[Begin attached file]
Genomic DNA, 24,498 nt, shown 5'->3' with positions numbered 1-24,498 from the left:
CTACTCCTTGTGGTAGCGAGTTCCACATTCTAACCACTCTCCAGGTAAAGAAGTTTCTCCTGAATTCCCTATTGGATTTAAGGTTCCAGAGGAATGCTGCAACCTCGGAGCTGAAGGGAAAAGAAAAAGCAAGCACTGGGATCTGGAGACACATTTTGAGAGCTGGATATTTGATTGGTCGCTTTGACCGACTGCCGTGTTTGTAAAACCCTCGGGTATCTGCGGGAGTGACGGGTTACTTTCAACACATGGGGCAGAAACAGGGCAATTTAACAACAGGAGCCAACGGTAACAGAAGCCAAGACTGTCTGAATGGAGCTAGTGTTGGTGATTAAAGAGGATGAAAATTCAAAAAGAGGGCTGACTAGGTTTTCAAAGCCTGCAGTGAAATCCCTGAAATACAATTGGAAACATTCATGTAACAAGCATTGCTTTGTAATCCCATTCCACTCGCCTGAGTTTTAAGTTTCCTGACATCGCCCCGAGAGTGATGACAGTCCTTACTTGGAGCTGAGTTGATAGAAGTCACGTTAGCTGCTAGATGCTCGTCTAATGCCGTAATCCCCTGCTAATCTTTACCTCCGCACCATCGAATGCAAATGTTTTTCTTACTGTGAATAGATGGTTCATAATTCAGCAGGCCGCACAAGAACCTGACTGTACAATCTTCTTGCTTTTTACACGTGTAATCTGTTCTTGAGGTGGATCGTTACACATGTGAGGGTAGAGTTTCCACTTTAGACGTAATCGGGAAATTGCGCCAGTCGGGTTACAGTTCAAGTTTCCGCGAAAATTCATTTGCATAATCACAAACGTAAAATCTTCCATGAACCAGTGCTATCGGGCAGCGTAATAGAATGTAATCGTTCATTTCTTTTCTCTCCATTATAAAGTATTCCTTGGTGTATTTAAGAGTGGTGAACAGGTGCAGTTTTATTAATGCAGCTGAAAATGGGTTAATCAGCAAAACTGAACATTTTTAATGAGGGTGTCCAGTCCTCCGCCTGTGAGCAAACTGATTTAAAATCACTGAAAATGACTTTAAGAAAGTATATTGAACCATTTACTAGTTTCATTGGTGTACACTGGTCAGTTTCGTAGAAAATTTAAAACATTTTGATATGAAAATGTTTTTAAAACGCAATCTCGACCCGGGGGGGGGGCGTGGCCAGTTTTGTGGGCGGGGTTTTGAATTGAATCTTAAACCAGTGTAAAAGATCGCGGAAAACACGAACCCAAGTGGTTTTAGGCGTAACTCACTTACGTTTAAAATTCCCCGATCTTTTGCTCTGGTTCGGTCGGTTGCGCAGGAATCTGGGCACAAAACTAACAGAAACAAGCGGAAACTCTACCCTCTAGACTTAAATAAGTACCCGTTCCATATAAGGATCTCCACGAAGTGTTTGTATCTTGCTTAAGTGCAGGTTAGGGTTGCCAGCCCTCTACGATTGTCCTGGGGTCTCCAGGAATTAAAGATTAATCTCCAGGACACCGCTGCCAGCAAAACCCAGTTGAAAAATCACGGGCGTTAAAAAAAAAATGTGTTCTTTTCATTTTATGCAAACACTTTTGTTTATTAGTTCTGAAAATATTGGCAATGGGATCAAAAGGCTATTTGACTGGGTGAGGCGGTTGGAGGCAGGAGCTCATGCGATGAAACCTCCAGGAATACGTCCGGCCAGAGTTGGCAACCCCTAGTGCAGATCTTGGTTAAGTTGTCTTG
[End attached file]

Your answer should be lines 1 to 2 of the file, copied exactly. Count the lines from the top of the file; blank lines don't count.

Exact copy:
Genomic DNA, 24,498 nt, shown 5'->3' with positions numbered 1-24,498 from the left:
CTACTCCTTGTGGTAGCGAGTTCCACATTCTAACCACTCTCCAGGTAAAGAAGTTTCTCCTGAATTCCCTATTGGATTTAAGGTTCCAGAGGAATGCTGCAACCTCGGAGCTGAAGGGAAAAGAAAAAGCAAGCACTGGGATCTGGAGACACATTTTGAGAGCTGGATATTTGATTGGTCGCTTTGACCGACTGCCGTGTTTGTAAAACCCTCGGGTATCTGCGGGAGTGACGGGTTACTTTCAACACATGGGGCAGAAACAGGGCAATTTAACAACAGGAGCCAACGGTAACAGAAGCCAAGACTGTCTGAATGGAGCTAGTGTTGGTGATTAAAGAGGATGAAAATTCAAAAAGAGGGCTGACTAGGTTTTCAAAGCCTGCAGTGAAATCCCTGAAATACAATTGGAAACATTCATGTAACAAGCATTGCTTTGTAATCCCATTCCACTCGCCTGAGTTTTAAGTTTCCTGACATCGCCCCGAGAGTGATGACAGTCCTTACTTGGAGCTGAGTTGATAGAAGTCACGTTAGCTGCTAGATGCTCGTCTAATGCCGTAATCCCCTGCTAATCTTTACCTCCGCACCATCGAATGCAAATGTTTTTCTTACTGTGAATAGATGGTTCATAATTCAGCAGGCCGCACAAGAACCTGACTGTACAATCTTCTTGCTTTTTACACGTGTAATCTGTTCTTGAGGTGGATCGTTACACATGTGAGGGTAGAGTTTCCACTTTAGACGTAATCGGGAAATTGCGCCAGTCGGGTTACAGTTCAAGTTTCCGCGAAAATTCATTTGCATAATCACAAACGTAAAATCTTCCATGAACCAGTGCTATCGGGCAGCGTAATAGAATGTAATCGTTCATTTCTTTTCTCTCCATTATAAAGTATTCCTTGGTGTATTTAAGAGTGGTGAACAGGTGCAGTTTTATTAATGCAGCTGAAAATGGGTTAATCAGCAAAACTGAACATTTTTAATGAGGGTGTCCAGTCCTCCGCCTGTGAGCAAACTGATTTAAAATCACTGAAAATGACTTTAAGAAAGTATATTGAACCATTTACTAGTTTCATTGGTGTACACTGGTCAGTTTCGTAGAAAATTTAAAACATTTTGATATGAAAATGTTTTTAAAACGCAATCTCGACCCGGGGGGGGGGCGTGGCCAGTTTTGTGGGCGGGGTTTTGAATTGAATCTTAAACCAGTGTAAAAGATCGCGGAAAACACGAACCCAAGTGGTTTTAGGCGTAACTCACTTACGTTTAAAATTCCCCGATCTTTTGCTCTGGTTCGGTCGGTTGCGCAGGAATCTGGGCACAAAACTAACAGAAACAAGCGGAAACTCTACCCTCTAGACTTAAATAAGTACCCGTTCCATATAAGGATCTCCACGAAGTGTTTGTATCTTGCTTAAGTGCAGGTTAGGGTTGCCAGCCCTCTACGATTGTCCTGGGGTCTCCAGGAATTAAAGATTAATCTCCAGGACACCGCTGCCAGCAAAACCCAGTTGAAAAATCACGGGCGTTAAAAAAAAAATGTGTTCTTTTCATTTTATGCAAACACTTTTGTTTATTAGTTCTGAAAATATTGGCAATGGGATCAAAAGGCTATTTGACTGGGTGAGGCGGTTGGAGGCAGGAGCTCATGCGATGAAACCTCCAGGAATACGTCCGGCCAGAGTTGGCAACCCCTAGTGCAGATCTTGGTTAAGTTGTCTTG